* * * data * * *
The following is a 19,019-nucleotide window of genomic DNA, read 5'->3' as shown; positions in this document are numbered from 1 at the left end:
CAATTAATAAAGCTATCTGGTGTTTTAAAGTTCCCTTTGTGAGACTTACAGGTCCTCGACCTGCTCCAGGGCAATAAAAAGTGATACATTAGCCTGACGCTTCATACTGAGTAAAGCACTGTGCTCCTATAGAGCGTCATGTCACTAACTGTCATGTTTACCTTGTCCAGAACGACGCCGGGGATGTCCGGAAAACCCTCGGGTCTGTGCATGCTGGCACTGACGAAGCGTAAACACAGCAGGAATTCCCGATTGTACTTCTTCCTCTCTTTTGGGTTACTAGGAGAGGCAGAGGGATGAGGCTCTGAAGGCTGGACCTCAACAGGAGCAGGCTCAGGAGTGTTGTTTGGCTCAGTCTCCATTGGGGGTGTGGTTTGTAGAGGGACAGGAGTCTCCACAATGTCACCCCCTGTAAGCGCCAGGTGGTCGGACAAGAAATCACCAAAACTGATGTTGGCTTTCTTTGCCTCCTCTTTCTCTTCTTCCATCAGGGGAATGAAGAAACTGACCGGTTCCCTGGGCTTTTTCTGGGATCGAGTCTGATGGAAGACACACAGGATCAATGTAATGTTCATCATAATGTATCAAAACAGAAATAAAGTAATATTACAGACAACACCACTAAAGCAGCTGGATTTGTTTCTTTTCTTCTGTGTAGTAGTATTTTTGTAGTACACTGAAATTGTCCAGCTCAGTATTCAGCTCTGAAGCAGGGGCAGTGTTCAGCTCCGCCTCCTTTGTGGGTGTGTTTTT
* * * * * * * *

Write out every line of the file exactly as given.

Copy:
The following is a 19,019-nucleotide window of genomic DNA, read 5'->3' as shown; positions in this document are numbered from 1 at the left end:
CAATTAATAAAGCTATCTGGTGTTTTAAAGTTCCCTTTGTGAGACTTACAGGTCCTCGACCTGCTCCAGGGCAATAAAAAGTGATACATTAGCCTGACGCTTCATACTGAGTAAAGCACTGTGCTCCTATAGAGCGTCATGTCACTAACTGTCATGTTTACCTTGTCCAGAACGACGCCGGGGATGTCCGGAAAACCCTCGGGTCTGTGCATGCTGGCACTGACGAAGCGTAAACACAGCAGGAATTCCCGATTGTACTTCTTCCTCTCTTTTGGGTTACTAGGAGAGGCAGAGGGATGAGGCTCTGAAGGCTGGACCTCAACAGGAGCAGGCTCAGGAGTGTTGTTTGGCTCAGTCTCCATTGGGGGTGTGGTTTGTAGAGGGACAGGAGTCTCCACAATGTCACCCCCTGTAAGCGCCAGGTGGTCGGACAAGAAATCACCAAAACTGATGTTGGCTTTCTTTGCCTCCTCTTTCTCTTCTTCCATCAGGGGAATGAAGAAACTGACCGGTTCCCTGGGCTTTTTCTGGGATCGAGTCTGATGGAAGACACACAGGATCAATGTAATGTTCATCATAATGTATCAAAACAGAAATAAAGTAATATTACAGACAACACCACTAAAGCAGCTGGATTTGTTTCTTTTCTTCTGTGTAGTAGTATTTTTGTAGTACACTGAAATTGTCCAGCTCAGTATTCAGCTCTGAAGCAGGGGCAGTGTTCAGCTCCGCCTCCTTTGTGGGTGTGTTTTT